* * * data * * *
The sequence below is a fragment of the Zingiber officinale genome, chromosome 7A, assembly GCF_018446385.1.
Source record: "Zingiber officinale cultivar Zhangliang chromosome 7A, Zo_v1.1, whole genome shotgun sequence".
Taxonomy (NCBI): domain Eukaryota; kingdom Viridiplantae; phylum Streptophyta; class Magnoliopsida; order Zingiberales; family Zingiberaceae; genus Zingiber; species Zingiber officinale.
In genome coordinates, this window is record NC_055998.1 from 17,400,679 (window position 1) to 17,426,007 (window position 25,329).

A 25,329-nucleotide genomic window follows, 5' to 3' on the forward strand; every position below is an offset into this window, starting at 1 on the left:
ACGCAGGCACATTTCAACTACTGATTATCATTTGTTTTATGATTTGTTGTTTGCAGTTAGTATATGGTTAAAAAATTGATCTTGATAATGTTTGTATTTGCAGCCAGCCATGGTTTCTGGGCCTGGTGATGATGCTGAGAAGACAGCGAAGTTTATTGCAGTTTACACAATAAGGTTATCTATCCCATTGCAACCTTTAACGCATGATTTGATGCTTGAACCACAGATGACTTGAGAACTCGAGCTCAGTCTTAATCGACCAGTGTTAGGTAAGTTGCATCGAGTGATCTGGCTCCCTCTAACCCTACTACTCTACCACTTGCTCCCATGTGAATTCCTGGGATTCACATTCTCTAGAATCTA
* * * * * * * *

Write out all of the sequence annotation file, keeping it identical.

The sequence below is a fragment of the Zingiber officinale genome, chromosome 7A, assembly GCF_018446385.1.
Source record: "Zingiber officinale cultivar Zhangliang chromosome 7A, Zo_v1.1, whole genome shotgun sequence".
Taxonomy (NCBI): domain Eukaryota; kingdom Viridiplantae; phylum Streptophyta; class Magnoliopsida; order Zingiberales; family Zingiberaceae; genus Zingiber; species Zingiber officinale.
In genome coordinates, this window is record NC_055998.1 from 17,400,679 (window position 1) to 17,426,007 (window position 25,329).

A 25,329-nucleotide genomic window follows, 5' to 3' on the forward strand; every position below is an offset into this window, starting at 1 on the left:
ACGCAGGCACATTTCAACTACTGATTATCATTTGTTTTATGATTTGTTGTTTGCAGTTAGTATATGGTTAAAAAATTGATCTTGATAATGTTTGTATTTGCAGCCAGCCATGGTTTCTGGGCCTGGTGATGATGCTGAGAAGACAGCGAAGTTTATTGCAGTTTACACAATAAGGTTATCTATCCCATTGCAACCTTTAACGCATGATTTGATGCTTGAACCACAGATGACTTGAGAACTCGAGCTCAGTCTTAATCGACCAGTGTTAGGTAAGTTGCATCGAGTGATCTGGCTCCCTCTAACCCTACTACTCTACCACTTGCTCCCATGTGAATTCCTGGGATTCACATTCTCTAGAATCTA